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I have taken a part-time job, and it's definitely affecting my blogging time. I'll continue to post here as I am able.

Wednesday, November 18, 2009

My Smashed Penny Collection

Just for fun I thought that I would tell you about my smashed penny collection. Probably like every other kid I had a few of these collected on family vacations. I have no idea what happened to those first ones I owned.

For a long time they went out of fashion and you couldn't find anywhere to get them. As an adult, the first machine I saw was at the 1982 Knoxville World Expo, which was the last gasp of the phenomena that were the World's Fairs. I had to have one!

Since then, I've run into a few of the machines. You put in a penny, and 2 quarters to pay for the privilege of turning a crank that runs the penny through a die, which elongates it and imprints an design. Some machines will do multiple designs - for 51 cents each, of course! I try to get them all.

There are now 26 in my collection. I know, that's pretty lame for a collection, but it's fun! This one is the closest to where I live, and also the most unusual since it has a hole and bead chain attached. It is for the Big Sable Point Lighthouse at Ludington, Michigan.

Smashed pennies can be worth up to several dollars after a few years. Like any collectible, the value depends on the demand. The more unusual your penny, and the greater general interest, the more it is going to appreciate. You can even buy thin plastic booklets to store them in. However, I don't like how tightly the pennies fit in the pockets. I'd rather be able to pick them up and feel the designs.

It's really hard to choose a favorite, but I think it might be this one of Snoopy in a canoe, with two of his little bird friend campers!

I've included links to two sites about collecting smashed pennies.

See Penny Collector
See Smashed Pennies- America's Best Souvenirs

web ad income Nov 16 (4 blogs, 2 web sites, writing):
Adsense $.01
Adgitize $.62
Project Wonderful $.04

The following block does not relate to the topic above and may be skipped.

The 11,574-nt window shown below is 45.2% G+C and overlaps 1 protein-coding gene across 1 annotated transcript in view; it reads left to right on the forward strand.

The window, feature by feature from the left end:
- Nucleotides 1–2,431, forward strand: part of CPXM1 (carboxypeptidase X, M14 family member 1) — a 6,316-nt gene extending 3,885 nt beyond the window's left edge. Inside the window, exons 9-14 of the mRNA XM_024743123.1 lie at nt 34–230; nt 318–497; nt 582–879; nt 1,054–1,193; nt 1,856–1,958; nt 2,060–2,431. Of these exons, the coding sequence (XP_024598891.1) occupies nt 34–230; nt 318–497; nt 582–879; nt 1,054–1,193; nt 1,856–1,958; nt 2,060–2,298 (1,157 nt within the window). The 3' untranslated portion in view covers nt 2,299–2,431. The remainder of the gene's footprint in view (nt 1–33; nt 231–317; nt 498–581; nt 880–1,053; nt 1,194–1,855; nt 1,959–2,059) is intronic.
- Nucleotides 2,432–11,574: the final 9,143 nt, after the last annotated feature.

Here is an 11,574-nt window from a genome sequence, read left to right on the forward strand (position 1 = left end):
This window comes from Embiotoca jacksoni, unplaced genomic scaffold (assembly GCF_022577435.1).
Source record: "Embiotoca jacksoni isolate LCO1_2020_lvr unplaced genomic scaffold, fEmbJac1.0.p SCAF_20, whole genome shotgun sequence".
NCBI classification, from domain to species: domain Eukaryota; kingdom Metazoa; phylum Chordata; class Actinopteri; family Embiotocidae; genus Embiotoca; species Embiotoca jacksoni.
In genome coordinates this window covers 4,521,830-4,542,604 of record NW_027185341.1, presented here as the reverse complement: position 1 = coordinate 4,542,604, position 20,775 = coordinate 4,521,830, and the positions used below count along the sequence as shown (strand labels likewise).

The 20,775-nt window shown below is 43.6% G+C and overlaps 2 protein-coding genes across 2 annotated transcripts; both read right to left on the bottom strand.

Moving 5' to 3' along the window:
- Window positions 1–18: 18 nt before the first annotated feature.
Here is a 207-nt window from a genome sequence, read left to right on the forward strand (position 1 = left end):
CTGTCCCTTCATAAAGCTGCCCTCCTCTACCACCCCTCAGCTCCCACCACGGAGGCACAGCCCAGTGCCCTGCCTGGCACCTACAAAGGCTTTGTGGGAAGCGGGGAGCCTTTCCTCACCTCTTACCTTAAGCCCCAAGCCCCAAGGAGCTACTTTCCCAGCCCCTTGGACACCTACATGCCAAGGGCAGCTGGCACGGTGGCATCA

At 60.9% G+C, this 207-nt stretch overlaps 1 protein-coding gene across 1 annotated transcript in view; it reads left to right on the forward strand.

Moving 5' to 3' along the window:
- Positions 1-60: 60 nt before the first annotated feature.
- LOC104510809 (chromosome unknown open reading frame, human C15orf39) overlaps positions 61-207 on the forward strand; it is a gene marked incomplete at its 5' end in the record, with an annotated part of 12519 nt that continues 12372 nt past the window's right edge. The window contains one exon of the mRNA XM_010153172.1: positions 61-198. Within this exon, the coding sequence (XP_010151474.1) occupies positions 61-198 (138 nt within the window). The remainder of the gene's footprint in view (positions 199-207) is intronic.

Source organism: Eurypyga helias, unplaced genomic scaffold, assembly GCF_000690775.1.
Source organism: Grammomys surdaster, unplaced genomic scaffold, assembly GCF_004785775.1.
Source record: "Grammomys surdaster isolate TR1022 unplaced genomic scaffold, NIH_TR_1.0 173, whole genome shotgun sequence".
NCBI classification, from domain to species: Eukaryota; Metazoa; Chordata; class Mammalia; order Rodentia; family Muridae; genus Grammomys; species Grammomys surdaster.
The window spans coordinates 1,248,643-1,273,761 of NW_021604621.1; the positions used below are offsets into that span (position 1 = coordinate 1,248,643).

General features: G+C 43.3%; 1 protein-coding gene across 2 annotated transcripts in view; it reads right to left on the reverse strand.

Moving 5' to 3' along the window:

Clixsense $.09
Chitika $.03
Neobux $.07
Total: $.86


John | Retro Programming said...

They look like quite a neat thing to collect. They don't take up too much space and they're reminders of places you've visited. Do you collect anything else?

I collect quite a few weird thing including computers from the 1980's! :-)

Sharkbytes (TM) said...

Hey, John! Collections? I'm one of those people who thinks that 3 of anything has now become a collection. I'm a pack rat extraordinaire. I have several computers from the 1980s but that's mostly because I don't getting around to disposing of them. I missed my chance. I have a Timex Sinclair with the 64K ram module, and for a while they were selling for quite a bit on eBay, but it seems that everyone who wants one now has them. No market. I did a ton of stuff on that little almost-a-computer!

John | Retro Programming said...

I have a Sinclair Spectrum, it's the machine I learned to program on :-) It's amazing what it could do with 48K of RAM and a 3.5MHz processor. Nowadays it's a struggle to work with anything less than 1GB and 2GHz.

Sharkbytes (TM) said...

John- That is cool. I knew a lot of programming... trying to remember the timeline... Fortran IV in college was certainly pre-Sinclair. But the Sinclair was definitely my first PC! Then I took Fortran 7, Pascal, taught myself 3 versions of Basic, Microsoft Basic, and HTML. About that time Windows appeared and knowing how to program was no longer a skill of value unless you wanted to work for some company. Wish I knew Visual Basic, but I haven't made the plunge. Dabble a little in javascript- just enough to be dangerous. Things change SO fast that if you don't use it all the time you are just dust.